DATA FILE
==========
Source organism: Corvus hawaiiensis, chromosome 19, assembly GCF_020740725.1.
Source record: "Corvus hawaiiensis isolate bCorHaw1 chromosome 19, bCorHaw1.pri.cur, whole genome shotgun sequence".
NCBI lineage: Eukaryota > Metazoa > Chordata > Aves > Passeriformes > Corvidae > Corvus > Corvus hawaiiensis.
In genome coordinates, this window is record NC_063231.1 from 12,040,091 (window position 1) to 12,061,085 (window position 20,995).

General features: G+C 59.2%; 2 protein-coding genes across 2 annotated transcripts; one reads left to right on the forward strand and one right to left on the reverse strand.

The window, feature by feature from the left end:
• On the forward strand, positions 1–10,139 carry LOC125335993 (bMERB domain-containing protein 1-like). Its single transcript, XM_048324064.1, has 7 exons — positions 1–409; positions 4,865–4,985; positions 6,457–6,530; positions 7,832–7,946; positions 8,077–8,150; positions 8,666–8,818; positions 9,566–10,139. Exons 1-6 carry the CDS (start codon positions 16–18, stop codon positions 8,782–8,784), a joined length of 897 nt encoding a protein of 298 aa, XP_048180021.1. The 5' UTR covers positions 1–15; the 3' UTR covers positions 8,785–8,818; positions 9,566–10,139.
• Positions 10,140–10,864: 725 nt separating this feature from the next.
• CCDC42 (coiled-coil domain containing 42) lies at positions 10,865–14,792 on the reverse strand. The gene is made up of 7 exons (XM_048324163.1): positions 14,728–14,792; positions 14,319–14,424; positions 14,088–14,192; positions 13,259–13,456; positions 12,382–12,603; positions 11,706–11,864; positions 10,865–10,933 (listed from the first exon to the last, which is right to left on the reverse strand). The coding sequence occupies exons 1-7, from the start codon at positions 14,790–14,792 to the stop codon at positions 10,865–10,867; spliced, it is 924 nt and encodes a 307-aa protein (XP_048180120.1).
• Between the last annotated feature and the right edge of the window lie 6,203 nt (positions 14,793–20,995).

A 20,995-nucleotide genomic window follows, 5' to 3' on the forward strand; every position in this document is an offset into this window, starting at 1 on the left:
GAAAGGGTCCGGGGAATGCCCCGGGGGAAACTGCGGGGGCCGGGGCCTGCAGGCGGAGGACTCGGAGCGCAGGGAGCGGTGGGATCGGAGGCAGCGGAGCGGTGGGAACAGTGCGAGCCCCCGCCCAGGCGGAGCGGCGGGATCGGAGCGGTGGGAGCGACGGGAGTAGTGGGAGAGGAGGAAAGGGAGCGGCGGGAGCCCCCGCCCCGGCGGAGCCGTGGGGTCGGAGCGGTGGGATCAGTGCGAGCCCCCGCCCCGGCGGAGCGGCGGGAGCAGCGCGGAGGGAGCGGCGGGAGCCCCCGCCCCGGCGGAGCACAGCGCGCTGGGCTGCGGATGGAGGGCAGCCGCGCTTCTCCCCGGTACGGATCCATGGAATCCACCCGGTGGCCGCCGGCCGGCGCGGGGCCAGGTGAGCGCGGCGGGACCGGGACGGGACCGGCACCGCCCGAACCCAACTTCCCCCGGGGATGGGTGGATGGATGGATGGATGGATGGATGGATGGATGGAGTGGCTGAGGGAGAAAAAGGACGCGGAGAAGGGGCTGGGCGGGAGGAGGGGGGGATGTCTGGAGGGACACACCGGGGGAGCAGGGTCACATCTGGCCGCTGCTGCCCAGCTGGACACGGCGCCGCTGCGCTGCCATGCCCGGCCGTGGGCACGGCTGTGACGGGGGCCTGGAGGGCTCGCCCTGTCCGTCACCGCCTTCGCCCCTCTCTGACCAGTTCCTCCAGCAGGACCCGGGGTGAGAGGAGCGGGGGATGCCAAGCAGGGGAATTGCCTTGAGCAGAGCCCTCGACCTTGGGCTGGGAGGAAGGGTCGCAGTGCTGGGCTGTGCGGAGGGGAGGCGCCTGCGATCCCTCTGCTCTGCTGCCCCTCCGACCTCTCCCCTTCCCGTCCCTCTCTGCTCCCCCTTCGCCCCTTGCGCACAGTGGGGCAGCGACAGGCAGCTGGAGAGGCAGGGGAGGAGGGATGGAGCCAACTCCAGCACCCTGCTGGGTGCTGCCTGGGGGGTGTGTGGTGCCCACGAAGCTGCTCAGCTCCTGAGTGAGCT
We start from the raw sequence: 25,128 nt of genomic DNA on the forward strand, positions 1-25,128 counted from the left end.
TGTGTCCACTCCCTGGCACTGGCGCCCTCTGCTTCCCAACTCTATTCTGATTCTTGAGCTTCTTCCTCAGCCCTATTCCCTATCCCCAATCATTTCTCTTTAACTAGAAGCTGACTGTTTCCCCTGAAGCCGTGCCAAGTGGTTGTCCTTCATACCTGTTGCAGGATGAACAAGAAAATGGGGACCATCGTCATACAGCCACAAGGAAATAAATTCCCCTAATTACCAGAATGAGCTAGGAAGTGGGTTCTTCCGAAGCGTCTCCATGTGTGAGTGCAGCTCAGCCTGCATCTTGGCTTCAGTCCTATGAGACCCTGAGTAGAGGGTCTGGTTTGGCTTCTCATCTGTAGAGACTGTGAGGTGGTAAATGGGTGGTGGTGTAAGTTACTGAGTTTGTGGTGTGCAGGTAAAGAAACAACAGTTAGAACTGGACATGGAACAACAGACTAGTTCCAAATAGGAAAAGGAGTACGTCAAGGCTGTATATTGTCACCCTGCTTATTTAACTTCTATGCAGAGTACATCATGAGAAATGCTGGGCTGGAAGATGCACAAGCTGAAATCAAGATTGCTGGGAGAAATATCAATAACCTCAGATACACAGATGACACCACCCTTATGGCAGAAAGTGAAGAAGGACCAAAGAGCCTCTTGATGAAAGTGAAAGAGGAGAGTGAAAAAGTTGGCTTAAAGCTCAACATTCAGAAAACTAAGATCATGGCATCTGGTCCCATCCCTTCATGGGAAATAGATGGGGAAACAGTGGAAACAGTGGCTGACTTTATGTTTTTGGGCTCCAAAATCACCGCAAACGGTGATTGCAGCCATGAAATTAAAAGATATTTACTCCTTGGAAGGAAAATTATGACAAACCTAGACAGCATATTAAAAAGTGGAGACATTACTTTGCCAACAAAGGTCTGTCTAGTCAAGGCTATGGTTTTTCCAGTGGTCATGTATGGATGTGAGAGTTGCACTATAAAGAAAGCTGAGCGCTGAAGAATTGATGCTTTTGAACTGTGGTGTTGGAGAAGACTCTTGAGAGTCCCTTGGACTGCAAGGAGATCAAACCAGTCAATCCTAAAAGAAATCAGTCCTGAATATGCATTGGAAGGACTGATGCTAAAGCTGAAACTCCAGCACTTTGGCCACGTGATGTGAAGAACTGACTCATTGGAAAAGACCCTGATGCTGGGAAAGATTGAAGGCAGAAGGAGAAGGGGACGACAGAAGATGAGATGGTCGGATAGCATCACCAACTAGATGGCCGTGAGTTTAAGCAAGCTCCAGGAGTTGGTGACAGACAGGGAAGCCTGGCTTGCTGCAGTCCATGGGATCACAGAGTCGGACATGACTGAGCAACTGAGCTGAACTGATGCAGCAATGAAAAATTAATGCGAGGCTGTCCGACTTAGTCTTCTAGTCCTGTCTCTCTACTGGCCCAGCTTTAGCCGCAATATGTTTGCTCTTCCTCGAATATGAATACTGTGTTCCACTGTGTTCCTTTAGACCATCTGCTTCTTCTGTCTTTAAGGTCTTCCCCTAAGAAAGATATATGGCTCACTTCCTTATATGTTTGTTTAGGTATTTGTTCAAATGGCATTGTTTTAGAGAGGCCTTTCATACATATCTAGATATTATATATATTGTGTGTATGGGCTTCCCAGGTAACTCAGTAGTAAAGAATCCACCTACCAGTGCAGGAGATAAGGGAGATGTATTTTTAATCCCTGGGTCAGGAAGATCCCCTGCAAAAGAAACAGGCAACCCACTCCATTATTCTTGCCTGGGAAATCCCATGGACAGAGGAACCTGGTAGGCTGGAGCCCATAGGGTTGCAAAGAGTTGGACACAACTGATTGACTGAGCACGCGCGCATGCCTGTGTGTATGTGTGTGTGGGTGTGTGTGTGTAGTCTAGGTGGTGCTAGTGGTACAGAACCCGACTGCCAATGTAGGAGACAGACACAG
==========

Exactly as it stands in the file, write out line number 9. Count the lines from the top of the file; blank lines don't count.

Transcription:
• CCDC42 (coiled-coil domain containing 42) lies at positions 10,865–14,792 on the reverse strand. The gene is made up of 7 exons (XM_048324163.1): positions 14,728–14,792; positions 14,319–14,424; positions 14,088–14,192; positions 13,259–13,456; positions 12,382–12,603; positions 11,706–11,864; positions 10,865–10,933 (listed from the first exon to the last, which is right to left on the reverse strand). The coding sequence occupies exons 1-7, from the start codon at positions 14,790–14,792 to the stop codon at positions 10,865–10,867; spliced, it is 924 nt and encodes a 307-aa protein (XP_048180120.1).